“I Write for Myself”: An Interview with Roxane Gay
Since the release of her latest book, Difficult Women, in January, Roxane Gay has been on the road. Writer of the New York Times bestselling essay collection Bad Feminist and a Purdue professor, she stopped by Madison Tuesday evening to kick off the WUD Publications Lit Fest.
Moda Magazine: If you could give yourself, and what you do, a title, what would that title be?
Roxane Gay: A writer.
MM: And I ask you that because earlier today I saw a tweet, and you were listed as a writer and a culture critic. How does that title sit with you?
RG: It’s fine, but I think that brevity is important.
MM: What are the aspects of culture today that you’re most critical of?
RG: Politics, for sure.
MM: You say that you write “dirty realism.” Was this a genre that came naturally to you or something that you fell into over time?
RG: I think it’s definitely a genre that’s felt natural to me, realistic fiction and gritty or dirty realism. It just seems to be my wheelhouse and what I enjoy writing most. And I also do other genres, you know, I write a lot of magical realism. But dirty realism is just home base. And I don’t know why, but it’s what I’ve always gravitated to as both a reader and a writer.
MM: What are some of the books, as a reader, that have influenced you the most?
RG: Edith Wharton’s The Age of Innocence, Little House on the Prairie, Zadie Smith’s NW, which is new. Well, it’s not new, it’s recent. I mean, I’ve been shaped by all the books I’ve ever read, really, but some books, of course, are more influential than others.
MM: Right. So you listed off a bunch of fiction works. How did nonfiction come about for you?
RG: I’m relatively new to nonfiction. I wrote a couple essays in my early 20s, but nothing serious. And then, in 2009, I think, or 2010, a young girl was raped in Cleveland, Texas. She was gang raped by several men, and she was 10. And I [was] just horrified by the magnitude of the crime and the severity of the crime. And The New York Times wrote an article about the town and how the town was suffering because of this crime. And I thought, “You know who’s suffering? The girl that was assaulted.” So I wrote the first essay that I really was known for, and after that people just kept asking me my opinions on contemporary culture, pop culture, current events and the like.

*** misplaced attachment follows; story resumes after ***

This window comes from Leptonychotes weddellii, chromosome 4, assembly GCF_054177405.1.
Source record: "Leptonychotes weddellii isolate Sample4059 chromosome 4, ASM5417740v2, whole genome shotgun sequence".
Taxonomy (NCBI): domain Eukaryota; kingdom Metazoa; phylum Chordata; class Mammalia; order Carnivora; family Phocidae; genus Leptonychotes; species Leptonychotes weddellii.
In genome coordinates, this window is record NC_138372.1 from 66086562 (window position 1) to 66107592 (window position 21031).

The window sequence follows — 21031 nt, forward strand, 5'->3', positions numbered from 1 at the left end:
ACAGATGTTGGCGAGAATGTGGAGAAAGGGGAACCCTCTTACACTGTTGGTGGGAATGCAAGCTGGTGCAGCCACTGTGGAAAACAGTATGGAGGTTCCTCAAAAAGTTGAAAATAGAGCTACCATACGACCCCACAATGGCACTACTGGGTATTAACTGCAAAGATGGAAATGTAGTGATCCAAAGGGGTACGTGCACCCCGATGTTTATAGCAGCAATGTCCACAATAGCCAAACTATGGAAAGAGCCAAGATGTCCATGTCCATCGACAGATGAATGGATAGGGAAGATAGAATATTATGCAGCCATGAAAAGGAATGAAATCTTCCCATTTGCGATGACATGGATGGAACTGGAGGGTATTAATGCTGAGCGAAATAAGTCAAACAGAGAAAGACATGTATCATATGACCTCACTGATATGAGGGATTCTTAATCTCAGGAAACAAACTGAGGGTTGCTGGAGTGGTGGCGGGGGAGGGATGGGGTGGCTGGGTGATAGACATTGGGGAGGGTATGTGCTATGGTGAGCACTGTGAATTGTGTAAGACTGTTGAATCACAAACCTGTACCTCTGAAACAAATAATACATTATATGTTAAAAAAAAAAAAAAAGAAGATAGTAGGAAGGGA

MM: In some interviews, you talk about how you’re a very private person, but at the same time you’re traveling a ton, you’re writing a ton. How do you balance your personal privacy with the attention you’ve been getting as a writer?
RG: Oh, just boundaries. I just have very firm boundaries about what I will and will not reveal about myself, and that helps. So people think that I’m open, and, I mean, good. That means I’m doing my job as a writer, but I have very significant boundaries around my life.
MM: With writing nonfiction—and you talked a little bit about this earlier with writing about your family—how do you balance the respecting [of] relationships and telling the truth and walking that line?
RG: Well, I’m lucky in that there are no truths that I have to share that will compromise my relationships with the people I love. And I think that for every writer, it’s a personal decision about those relationships versus the truth. I frankly believe that those relationships probably are not worth saving if your truth would compromise those relationships for other people.
MM: You’re a very well-known writer, and a lot of people would attach you to the idea of modern feminism. How would you define modern feminism?
RG: I wouldn’t, honestly. I mean, I think that we have to just move beyond that question, because we know what feminism is at this point. And I find it strange and frustrating that we’re still thinking about the definition instead of the work of feminism. It’s really about equality and equity and thinking about equality in terms of not just gender but the range of identities that people inhabit. We’re not any one thing, and so we have to be intersectional in how we think about equality, and recognize that not all women are created equal and that matters. But we have to move beyond that question of “What is modern feminism?” into thinking about how can we pursue the goals of feminism more effectively in this day and age.
MM: You were talking about how your first encounter with the idea of feminism was through academia, and then you talked about how you’re doing the work to talk about that more from a life perspective. What are your tips as far as bridging the gaps between the feminism we’re taught in schools and the feminism that we need in our daily lives?